After that allow gravity to drain the lines into a bucket and toss the into the drains so they don't freeze.

The only time I winterized a house, the owner didn't want anti-freeze. It probably didn't matter because his adult children kept sneaking into the house after I was done and never blew out the lines again.
Kamper is offline   Reply With Quote
Old 10-03-2014, 06:27 PM   #35
Flylady
Senior Member
 
Join Date: Apr 2006
Location: So. California & Lakes Region
Posts: 192
Thanks: 128
Thanked 54 Times in 27 Posts
Default Keurig.....

Thanks for sharing your experiences. I'll pack it up and drop it off with someone , where I can retrieve it next spring when I return. No guarentee I'll make the trip back by auto next spring.
Flylady is offline   Reply With Quote
Old 10-08-2014, 09:13 PM   #36
Bumble2249
Senior Member
 
Join Date: Feb 2014
Posts: 195
Thanks: 191
Thanked 49 Times in 38 Posts
Default

Quote:
Originally Posted by winterh View Post
I have a shed that I store a lot of my outside stuff in.Last winter some squirrels or something chewed through the water trampoline that was folded up. Whats the best way to keep them away?

Mr. Remington...


Sent from my iPhone using Tapatalk
__________________
Using Tapatalk
Bumble2249 is offline   Reply With Quote
Old 10-10-2014, 03:59 PM   #37
JasonG
Senior Member
 
JasonG's Avatar
 
Join Date: May 2006
Posts: 310
Thanks: 48
Thanked 45 Times in 33 Posts
Default

A friend of mine in FL has a home inspection service. For a small monthly fee he can check out your property as often as you like and inspected every possible thing that could go wrong due to it being unoccupied. I am sure something like this exists up there.

In fact, he says it is required for insurance purposes if you are vacant more than 30 or 60 days at a time to be covered in the event of a burst pipe, etc. He works with a lot of snowboards.
JasonG is offline   Reply With Quote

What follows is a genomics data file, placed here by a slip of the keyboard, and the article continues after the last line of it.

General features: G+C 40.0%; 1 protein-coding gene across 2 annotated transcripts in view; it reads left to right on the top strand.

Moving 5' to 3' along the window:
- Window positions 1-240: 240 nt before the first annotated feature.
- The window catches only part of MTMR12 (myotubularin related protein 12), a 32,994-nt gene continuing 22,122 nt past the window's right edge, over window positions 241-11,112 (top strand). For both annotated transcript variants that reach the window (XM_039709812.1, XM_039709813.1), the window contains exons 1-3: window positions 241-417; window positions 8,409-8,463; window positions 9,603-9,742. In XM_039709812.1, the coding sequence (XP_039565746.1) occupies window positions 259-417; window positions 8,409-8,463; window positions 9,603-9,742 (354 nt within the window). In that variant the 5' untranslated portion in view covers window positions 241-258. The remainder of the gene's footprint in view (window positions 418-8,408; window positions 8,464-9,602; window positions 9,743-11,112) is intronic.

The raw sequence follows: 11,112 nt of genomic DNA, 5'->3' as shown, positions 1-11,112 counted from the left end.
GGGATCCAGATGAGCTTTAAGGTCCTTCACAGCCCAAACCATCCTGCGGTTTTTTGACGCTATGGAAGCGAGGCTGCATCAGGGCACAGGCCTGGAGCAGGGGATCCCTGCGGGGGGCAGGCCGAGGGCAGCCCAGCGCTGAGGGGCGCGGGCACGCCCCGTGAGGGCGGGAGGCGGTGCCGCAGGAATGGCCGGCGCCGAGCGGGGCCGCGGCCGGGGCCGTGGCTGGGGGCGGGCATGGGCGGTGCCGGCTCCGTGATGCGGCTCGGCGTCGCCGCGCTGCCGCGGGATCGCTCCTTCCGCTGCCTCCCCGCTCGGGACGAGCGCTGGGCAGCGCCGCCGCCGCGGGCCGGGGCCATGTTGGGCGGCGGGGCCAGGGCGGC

Old 10-10-2014, 07:51 PM   #38
Dad sold the C * C
Senior Member
 
Join Date: Feb 2014
Posts: 261
Thanks: 98
Thanked 58 Times in 37 Posts
Default Just can't resist

Quote:
Originally Posted by JasonG View Post
. He works with a lot of snowboards.
My assumption was that most snowboarders don't own 2 homes

..... And for the record; I ski and snowboard
Dad sold the C * C is offline   Reply With Quote
Old 10-11-2014, 05:42 AM   #39
Kamper
Senior Member
 
Kamper's Avatar
 
Join Date: Jul 2005
Location: Thornton's Ferry
Posts: 1,195
Thanks: 65
Thanked 141 Times in 105 Posts
Default

I think he meant "snow birds." Maybe "snow broads," but I don't think "snow boards," need much supervision.

Kamper is offline   Reply With Quote
Old 10-11-2014, 06:32 AM   #40
tis
Senior Member
 
tis's Avatar
 
Join Date: Jan 2006
Posts: 4,564
Thanks: 454
Thanked 799 Times in 552 Posts
Default

I am so glad he made that typo! It made my morning!!!
tis is offline   Reply With Quote
Reply

Bookmarks

Thread Tools
Display Modes

Posting Rules
You may not post new threads
You may not post replies
You may not post attachments
You may not edit your posts

BB code is On
Smilies are On
[IMG] code is On
HTML code is On

Forum Jump


All times are GMT -5. The time now is 05:48 AM.


Powered by vBulletin® Version 3.8.11
Copyright ©2000 - 2019, vBulletin Solutions Inc.

This page was generated in 0.37739 seconds